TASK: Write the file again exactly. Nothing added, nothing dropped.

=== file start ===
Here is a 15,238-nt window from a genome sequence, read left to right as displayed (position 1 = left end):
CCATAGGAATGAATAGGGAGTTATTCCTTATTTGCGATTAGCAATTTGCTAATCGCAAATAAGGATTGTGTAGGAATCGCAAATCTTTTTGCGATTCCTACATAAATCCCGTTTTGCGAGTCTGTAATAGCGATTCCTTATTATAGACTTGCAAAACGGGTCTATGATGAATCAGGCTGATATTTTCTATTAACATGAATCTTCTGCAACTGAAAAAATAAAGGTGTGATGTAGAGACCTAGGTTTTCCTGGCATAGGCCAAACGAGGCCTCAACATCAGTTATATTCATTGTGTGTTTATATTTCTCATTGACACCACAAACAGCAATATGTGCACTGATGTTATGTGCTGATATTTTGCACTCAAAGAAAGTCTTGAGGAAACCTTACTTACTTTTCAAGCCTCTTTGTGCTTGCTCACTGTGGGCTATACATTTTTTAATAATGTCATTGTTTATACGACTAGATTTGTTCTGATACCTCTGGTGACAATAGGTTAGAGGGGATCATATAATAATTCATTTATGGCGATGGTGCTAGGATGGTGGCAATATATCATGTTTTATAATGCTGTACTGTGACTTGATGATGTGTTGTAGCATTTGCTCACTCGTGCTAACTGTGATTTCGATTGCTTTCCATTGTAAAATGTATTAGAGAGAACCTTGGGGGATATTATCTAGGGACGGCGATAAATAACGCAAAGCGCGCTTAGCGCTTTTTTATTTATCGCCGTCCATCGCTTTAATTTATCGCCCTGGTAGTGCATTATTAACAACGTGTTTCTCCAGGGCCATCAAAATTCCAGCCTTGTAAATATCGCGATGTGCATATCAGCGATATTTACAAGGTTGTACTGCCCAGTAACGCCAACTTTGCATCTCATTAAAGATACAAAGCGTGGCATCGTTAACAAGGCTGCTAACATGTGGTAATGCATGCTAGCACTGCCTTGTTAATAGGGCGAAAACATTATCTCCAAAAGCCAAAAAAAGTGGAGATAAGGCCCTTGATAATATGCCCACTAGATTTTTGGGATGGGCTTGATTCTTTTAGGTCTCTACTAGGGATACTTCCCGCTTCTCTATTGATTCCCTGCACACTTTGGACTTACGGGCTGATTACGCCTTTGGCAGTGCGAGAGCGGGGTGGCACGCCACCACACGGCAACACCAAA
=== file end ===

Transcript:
Here is a 15,238-nt window from a genome sequence, read left to right as displayed (position 1 = left end):
CCATAGGAATGAATAGGGAGTTATTCCTTATTTGCGATTAGCAATTTGCTAATCGCAAATAAGGATTGTGTAGGAATCGCAAATCTTTTTGCGATTCCTACATAAATCCCGTTTTGCGAGTCTGTAATAGCGATTCCTTATTATAGACTTGCAAAACGGGTCTATGATGAATCAGGCTGATATTTTCTATTAACATGAATCTTCTGCAACTGAAAAAATAAAGGTGTGATGTAGAGACCTAGGTTTTCCTGGCATAGGCCAAACGAGGCCTCAACATCAGTTATATTCATTGTGTGTTTATATTTCTCATTGACACCACAAACAGCAATATGTGCACTGATGTTATGTGCTGATATTTTGCACTCAAAGAAAGTCTTGAGGAAACCTTACTTACTTTTCAAGCCTCTTTGTGCTTGCTCACTGTGGGCTATACATTTTTTAATAATGTCATTGTTTATACGACTAGATTTGTTCTGATACCTCTGGTGACAATAGGTTAGAGGGGATCATATAATAATTCATTTATGGCGATGGTGCTAGGATGGTGGCAATATATCATGTTTTATAATGCTGTACTGTGACTTGATGATGTGTTGTAGCATTTGCTCACTCGTGCTAACTGTGATTTCGATTGCTTTCCATTGTAAAATGTATTAGAGAGAACCTTGGGGGATATTATCTAGGGACGGCGATAAATAACGCAAAGCGCGCTTAGCGCTTTTTTATTTATCGCCGTCCATCGCTTTAATTTATCGCCCTGGTAGTGCATTATTAACAACGTGTTTCTCCAGGGCCATCAAAATTCCAGCCTTGTAAATATCGCGATGTGCATATCAGCGATATTTACAAGGTTGTACTGCCCAGTAACGCCAACTTTGCATCTCATTAAAGATACAAAGCGTGGCATCGTTAACAAGGCTGCTAACATGTGGTAATGCATGCTAGCACTGCCTTGTTAATAGGGCGAAAACATTATCTCCAAAAGCCAAAAAAAGTGGAGATAAGGCCCTTGATAATATGCCCACTAGATTTTTGGGATGGGCTTGATTCTTTTAGGTCTCTACTAGGGATACTTCCCGCTTCTCTATTGATTCCCTGCACACTTTGGACTTACGGGCTGATTACGCCTTTGGCAGTGCGAGAGCGGGGTGGCACGCCACCACACGGCAACACCAAA